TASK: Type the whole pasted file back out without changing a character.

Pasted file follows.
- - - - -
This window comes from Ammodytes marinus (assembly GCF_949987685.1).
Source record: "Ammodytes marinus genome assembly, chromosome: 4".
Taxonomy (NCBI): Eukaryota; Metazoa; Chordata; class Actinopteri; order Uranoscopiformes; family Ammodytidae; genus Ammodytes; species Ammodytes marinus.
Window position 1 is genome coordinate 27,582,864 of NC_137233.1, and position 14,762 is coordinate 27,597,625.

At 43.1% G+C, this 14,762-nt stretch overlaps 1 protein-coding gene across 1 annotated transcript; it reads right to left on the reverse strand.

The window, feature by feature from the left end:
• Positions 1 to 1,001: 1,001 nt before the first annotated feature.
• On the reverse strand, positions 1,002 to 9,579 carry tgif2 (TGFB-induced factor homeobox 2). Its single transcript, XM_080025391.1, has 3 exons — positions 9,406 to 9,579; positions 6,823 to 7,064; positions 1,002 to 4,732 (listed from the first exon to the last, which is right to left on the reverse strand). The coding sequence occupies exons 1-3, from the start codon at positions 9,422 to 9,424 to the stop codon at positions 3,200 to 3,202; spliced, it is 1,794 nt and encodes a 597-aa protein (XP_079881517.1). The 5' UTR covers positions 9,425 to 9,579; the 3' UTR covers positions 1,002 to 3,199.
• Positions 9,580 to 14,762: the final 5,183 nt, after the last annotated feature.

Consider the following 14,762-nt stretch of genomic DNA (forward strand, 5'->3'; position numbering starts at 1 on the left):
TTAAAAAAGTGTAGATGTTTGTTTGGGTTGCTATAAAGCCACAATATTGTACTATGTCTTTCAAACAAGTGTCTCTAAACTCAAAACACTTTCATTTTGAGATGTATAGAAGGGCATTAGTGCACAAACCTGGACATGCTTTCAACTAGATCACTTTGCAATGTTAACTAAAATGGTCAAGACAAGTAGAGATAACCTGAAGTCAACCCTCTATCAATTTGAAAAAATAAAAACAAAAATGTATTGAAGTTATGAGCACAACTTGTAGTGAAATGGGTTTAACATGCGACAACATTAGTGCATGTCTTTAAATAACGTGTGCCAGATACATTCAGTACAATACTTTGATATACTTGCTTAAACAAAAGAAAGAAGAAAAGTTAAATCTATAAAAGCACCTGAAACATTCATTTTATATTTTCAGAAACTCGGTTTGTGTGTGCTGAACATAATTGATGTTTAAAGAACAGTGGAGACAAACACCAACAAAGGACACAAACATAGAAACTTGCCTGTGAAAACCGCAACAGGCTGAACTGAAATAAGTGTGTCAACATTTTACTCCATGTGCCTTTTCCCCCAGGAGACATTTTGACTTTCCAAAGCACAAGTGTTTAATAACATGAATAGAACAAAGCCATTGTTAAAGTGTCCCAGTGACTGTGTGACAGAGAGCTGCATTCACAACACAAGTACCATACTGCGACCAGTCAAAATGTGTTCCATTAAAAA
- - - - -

This window comes from Ammodytes marinus (assembly GCF_949987685.1).
Source record: "Ammodytes marinus genome assembly, chromosome: 4".
Taxonomy (NCBI): Eukaryota; Metazoa; Chordata; class Actinopteri; order Uranoscopiformes; family Ammodytidae; genus Ammodytes; species Ammodytes marinus.
Window position 1 is genome coordinate 27,582,864 of NC_137233.1, and position 14,762 is coordinate 27,597,625.

At 43.1% G+C, this 14,762-nt stretch overlaps 1 protein-coding gene across 1 annotated transcript; it reads right to left on the reverse strand.

The window, feature by feature from the left end:
• Positions 1 to 1,001: 1,001 nt before the first annotated feature.
• On the reverse strand, positions 1,002 to 9,579 carry tgif2 (TGFB-induced factor homeobox 2). Its single transcript, XM_080025391.1, has 3 exons — positions 9,406 to 9,579; positions 6,823 to 7,064; positions 1,002 to 4,732 (listed from the first exon to the last, which is right to left on the reverse strand). The coding sequence occupies exons 1-3, from the start codon at positions 9,422 to 9,424 to the stop codon at positions 3,200 to 3,202; spliced, it is 1,794 nt and encodes a 597-aa protein (XP_079881517.1). The 5' UTR covers positions 9,425 to 9,579; the 3' UTR covers positions 1,002 to 3,199.
• Positions 9,580 to 14,762: the final 5,183 nt, after the last annotated feature.

Consider the following 14,762-nt stretch of genomic DNA (forward strand, 5'->3'; position numbering starts at 1 on the left):
TTAAAAAAGTGTAGATGTTTGTTTGGGTTGCTATAAAGCCACAATATTGTACTATGTCTTTCAAACAAGTGTCTCTAAACTCAAAACACTTTCATTTTGAGATGTATAGAAGGGCATTAGTGCACAAACCTGGACATGCTTTCAACTAGATCACTTTGCAATGTTAACTAAAATGGTCAAGACAAGTAGAGATAACCTGAAGTCAACCCTCTATCAATTTGAAAAAATAAAAACAAAAATGTATTGAAGTTATGAGCACAACTTGTAGTGAAATGGGTTTAACATGCGACAACATTAGTGCATGTCTTTAAATAACGTGTGCCAGATACATTCAGTACAATACTTTGATATACTTGCTTAAACAAAAGAAAGAAGAAAAGTTAAATCTATAAAAGCACCTGAAACATTCATTTTATATTTTCAGAAACTCGGTTTGTGTGTGCTGAACATAATTGATGTTTAAAGAACAGTGGAGACAAACACCAACAAAGGACACAAACATAGAAACTTGCCTGTGAAAACCGCAACAGGCTGAACTGAAATAAGTGTGTCAACATTTTACTCCATGTGCCTTTTCCCCCAGGAGACATTTTGACTTTCCAAAGCACAAGTGTTTAATAACATGAATAGAACAAAGCCATTGTTAAAGTGTCCCAGTGACTGTGTGACAGAGAGCTGCATTCACAACACAAGTACCATACTGCGACCAGTCAAAATGTGTTCCATTAAAAA